The oiling process is followed by achevage, or choreographing the fast-paced pas de deux between the anchor and the escapement. The first step is measuring the anchor and escape wheel to the nearest 1/100 millimeter. If their meshing exceeds this tolerance, it requires adjustment by pulling or pushing the pallet jewels. A computer program ensures that each pallet jewel is perfectly positioned, and archives the process.
It all culminates in perhaps the most magical moment in the genesis of a movement: the installation of the balance, which awakens the caliber into ticking life. Another round of lubrication to the escape wheel follows while the movement is running. Again, ultramodern computer technology guarantees uniformity by doling out precisely the correct volume of oil every time.
AP designed a special fine- adjustment device to facilitate the tasks of putting the caliber into beat and adjusting the rate. Two screws in the balance bridge at the stud adjust the beat; rotating the eight weight screws on the Gyromax balance regulate the rate. Turning these screws inward accelerates the watch; turning them outward slows it down. Each alteration can be precisely viewed on a computer monitor.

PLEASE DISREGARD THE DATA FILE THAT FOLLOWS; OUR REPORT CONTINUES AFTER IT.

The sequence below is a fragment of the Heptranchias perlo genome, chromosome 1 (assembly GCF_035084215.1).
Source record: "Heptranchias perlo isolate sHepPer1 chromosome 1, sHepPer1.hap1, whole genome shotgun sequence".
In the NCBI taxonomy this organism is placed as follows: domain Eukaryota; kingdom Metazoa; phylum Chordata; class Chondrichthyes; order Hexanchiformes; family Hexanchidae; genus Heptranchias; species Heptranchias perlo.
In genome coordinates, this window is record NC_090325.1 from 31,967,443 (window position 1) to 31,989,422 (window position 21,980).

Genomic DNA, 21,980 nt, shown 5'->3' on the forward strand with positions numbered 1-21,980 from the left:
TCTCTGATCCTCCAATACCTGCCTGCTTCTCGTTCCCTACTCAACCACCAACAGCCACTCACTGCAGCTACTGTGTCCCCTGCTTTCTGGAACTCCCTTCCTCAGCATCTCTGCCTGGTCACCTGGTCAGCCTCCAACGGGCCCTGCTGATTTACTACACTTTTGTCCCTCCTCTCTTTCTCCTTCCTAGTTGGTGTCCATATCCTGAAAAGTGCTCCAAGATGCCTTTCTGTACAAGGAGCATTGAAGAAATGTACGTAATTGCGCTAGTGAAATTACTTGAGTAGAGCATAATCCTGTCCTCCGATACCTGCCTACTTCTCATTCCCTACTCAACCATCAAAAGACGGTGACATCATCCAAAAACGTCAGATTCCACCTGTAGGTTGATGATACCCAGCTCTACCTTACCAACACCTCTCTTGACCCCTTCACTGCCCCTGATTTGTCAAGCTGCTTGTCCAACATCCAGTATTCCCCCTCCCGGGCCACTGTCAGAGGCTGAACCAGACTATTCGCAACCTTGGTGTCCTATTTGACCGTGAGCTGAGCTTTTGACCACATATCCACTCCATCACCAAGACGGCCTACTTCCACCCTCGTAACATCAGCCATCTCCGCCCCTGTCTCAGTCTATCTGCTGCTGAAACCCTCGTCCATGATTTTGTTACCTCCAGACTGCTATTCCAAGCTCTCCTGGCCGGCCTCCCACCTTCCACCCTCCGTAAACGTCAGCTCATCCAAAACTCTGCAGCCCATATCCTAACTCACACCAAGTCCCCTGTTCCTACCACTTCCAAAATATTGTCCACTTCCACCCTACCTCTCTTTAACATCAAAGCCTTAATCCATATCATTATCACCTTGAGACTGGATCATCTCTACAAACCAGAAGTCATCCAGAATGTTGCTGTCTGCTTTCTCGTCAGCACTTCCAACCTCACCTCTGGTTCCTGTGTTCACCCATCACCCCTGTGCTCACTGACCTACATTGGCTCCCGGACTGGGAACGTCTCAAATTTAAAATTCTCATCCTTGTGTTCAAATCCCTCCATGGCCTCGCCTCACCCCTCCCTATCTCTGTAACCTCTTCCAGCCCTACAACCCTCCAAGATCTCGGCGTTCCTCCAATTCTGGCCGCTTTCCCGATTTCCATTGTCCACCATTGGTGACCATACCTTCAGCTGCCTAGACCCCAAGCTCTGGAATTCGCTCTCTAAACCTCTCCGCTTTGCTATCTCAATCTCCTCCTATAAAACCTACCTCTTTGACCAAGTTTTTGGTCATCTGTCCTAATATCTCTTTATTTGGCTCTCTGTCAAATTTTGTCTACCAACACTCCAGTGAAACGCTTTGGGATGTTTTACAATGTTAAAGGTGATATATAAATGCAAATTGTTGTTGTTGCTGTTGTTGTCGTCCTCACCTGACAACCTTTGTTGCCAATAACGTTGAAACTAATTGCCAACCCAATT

After the movement has been fully assembled, it undergoes three days of testing to ensure the accuracy of its rate. To pass the tests, Caliber 3120’s rate must perform within a narrow range centered on an average value of +3.5 seconds. Afterward, the cased movement is subjected to long-term testing on specially designed devices that simulate wearing habits.